Swiss rate of guns is high, mass shooting is rare

400Switzerland has the highest gun ownership rates per capita among its neighbors and other Western countries, but mass shootings are rare, local media reported Thursday.

This was highlighted in Swissinfo, the website of the Swiss national broadcaster, after the mass shooting in Las Vegas in Nevada, the United States claimed the lives of 59 people and wounded hundreds of others this week.

In Switzerland there is a strong belief in the right to bear arms and the need for a militia army, just as there is in the United States. But mass shootings are rare with two such incidents in the last 20 years.

However, the news site reports that recent votes and agreements with the European Union have launched debates over who may own which types of guns, and the risks involved.

Last month, the Swiss cabinet presented what was described as a "light" version of the EU firearms legislation for consultation.

Under it only certain types of semi-automatic weapons -- such as those with magazines capable of holding more than 20 rounds of ammunition -- and certain high-capacity shoulder-supported guns would be banned.

Their Swiss plan excludes medical or psychological tests for firearm owners and participation in central arms register that is now part of new EU laws.

Statistics show that Switzerland has among the higher gun death rates in Western Europe, but mass shootings are rare with two such incidents in the last 20 years. The country’s higher gun death rate can largely be attributed to suicide with guns, since the latest available statistics show a gun suicide rate of 2.74 per 100,000 people, only slightly below the overall gun death rate of 3.01.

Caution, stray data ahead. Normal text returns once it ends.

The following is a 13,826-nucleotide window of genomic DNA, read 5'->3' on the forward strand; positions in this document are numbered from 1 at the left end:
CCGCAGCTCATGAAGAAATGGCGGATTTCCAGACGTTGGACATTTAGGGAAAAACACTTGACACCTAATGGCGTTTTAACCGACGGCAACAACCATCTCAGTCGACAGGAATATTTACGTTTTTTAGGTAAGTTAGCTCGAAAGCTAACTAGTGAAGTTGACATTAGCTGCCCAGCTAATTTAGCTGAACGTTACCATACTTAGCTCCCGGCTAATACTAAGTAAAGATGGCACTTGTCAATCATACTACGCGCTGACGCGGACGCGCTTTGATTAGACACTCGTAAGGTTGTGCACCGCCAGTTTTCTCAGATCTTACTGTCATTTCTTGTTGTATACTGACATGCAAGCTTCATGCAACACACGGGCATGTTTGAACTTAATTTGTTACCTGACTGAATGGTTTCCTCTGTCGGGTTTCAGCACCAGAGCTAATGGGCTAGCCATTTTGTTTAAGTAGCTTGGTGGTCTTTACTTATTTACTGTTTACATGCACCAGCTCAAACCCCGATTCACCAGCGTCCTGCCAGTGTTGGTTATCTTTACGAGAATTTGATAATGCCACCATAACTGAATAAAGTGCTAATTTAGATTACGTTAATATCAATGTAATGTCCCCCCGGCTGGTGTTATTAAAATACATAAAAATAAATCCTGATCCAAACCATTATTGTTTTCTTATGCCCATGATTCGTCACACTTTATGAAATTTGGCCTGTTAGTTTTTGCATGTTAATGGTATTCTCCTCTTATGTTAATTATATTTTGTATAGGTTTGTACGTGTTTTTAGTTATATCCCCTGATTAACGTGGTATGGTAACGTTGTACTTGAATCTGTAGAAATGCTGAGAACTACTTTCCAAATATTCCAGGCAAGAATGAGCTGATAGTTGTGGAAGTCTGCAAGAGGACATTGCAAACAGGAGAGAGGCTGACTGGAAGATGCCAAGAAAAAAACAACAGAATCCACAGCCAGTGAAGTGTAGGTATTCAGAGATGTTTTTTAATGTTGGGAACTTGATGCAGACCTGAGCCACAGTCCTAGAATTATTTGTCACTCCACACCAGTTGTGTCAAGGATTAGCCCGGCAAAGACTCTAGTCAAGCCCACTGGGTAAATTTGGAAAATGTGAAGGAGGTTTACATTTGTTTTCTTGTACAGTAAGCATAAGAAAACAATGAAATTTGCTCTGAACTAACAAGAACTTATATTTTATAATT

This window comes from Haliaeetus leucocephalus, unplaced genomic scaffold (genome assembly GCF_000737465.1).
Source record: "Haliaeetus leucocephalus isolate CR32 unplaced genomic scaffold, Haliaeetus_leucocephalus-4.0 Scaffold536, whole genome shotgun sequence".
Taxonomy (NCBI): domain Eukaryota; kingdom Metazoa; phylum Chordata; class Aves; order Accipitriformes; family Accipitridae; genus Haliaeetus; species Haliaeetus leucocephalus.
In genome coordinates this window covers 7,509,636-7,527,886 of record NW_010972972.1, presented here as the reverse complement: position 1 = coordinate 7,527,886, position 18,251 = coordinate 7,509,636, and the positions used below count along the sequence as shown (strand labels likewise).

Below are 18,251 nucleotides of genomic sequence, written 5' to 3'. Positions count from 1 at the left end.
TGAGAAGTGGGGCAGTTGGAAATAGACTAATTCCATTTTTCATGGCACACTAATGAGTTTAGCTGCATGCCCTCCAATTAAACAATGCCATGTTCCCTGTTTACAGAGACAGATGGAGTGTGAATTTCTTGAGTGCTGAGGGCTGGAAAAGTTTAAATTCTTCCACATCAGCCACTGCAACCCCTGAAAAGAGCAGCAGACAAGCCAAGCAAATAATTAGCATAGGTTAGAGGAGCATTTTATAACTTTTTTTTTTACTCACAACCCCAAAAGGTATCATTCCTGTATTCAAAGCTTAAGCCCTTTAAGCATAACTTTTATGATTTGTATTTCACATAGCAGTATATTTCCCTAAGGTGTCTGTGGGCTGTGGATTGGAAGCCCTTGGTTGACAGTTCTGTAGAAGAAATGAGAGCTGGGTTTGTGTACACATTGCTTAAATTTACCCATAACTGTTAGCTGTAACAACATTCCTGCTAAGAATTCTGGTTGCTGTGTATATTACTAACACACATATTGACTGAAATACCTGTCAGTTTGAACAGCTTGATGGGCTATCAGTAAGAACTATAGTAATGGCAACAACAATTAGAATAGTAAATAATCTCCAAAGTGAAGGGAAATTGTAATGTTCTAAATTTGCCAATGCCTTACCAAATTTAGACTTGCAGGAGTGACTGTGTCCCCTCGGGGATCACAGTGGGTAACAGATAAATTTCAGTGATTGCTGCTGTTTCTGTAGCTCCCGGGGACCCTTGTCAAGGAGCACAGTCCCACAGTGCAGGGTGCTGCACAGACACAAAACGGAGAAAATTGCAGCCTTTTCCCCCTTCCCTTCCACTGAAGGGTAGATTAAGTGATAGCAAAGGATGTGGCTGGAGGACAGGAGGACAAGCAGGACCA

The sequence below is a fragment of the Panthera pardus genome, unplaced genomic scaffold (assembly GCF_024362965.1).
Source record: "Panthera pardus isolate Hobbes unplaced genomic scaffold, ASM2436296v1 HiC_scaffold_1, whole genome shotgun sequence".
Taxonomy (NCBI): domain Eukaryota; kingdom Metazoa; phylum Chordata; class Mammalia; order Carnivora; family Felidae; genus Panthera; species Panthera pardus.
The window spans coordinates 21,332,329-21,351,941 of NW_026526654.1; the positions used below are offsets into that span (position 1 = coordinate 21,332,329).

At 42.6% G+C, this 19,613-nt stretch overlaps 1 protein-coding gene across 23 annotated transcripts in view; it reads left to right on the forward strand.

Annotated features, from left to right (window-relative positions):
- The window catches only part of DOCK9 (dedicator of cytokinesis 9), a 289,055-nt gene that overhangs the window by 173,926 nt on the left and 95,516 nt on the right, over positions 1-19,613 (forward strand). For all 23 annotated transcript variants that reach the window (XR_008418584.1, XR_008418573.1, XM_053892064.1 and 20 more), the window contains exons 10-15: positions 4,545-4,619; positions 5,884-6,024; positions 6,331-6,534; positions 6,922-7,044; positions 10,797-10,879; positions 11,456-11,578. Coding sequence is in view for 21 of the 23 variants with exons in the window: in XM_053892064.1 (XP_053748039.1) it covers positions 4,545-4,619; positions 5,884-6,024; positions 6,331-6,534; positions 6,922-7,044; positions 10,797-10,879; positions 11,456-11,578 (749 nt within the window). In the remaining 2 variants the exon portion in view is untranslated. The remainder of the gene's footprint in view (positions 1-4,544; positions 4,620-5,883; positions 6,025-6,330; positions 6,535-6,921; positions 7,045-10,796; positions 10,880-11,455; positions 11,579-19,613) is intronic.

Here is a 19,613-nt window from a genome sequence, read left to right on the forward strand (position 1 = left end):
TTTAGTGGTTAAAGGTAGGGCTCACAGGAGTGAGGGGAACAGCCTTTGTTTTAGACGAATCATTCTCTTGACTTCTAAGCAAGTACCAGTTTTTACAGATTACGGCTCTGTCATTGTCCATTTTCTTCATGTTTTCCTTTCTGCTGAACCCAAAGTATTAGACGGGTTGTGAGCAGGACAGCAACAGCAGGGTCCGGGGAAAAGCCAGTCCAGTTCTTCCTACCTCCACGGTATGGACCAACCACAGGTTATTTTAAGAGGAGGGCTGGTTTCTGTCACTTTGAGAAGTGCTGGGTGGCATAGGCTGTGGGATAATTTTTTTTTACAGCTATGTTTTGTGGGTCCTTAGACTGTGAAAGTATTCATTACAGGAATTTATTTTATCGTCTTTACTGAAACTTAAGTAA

Fully automatic weapons are banned except for military purposes, as are most semi-automatic firearms that were once fully automatic.

Swissinfo notes that Switzerland has for some time had some of the most lax gun laws in Europe. All Swiss have a right to possess firearms under the law but may require a license to do so. All 26 cantons keep track of the guns held within their borders as well as the ammunition. A seller of a hunting rifle, for example, must report the sale and the name of the owner to cantonal authorities. 

For example, those looking to acquire a handgun need a permit valid for a maximum of nine months. However, no license is needed to possess firearms for hunting or sport.

Since Switzerland has a militia army, members of its military may keep an unloaded service weapons at home. The ammunition is, however, strictly regulated by the army.


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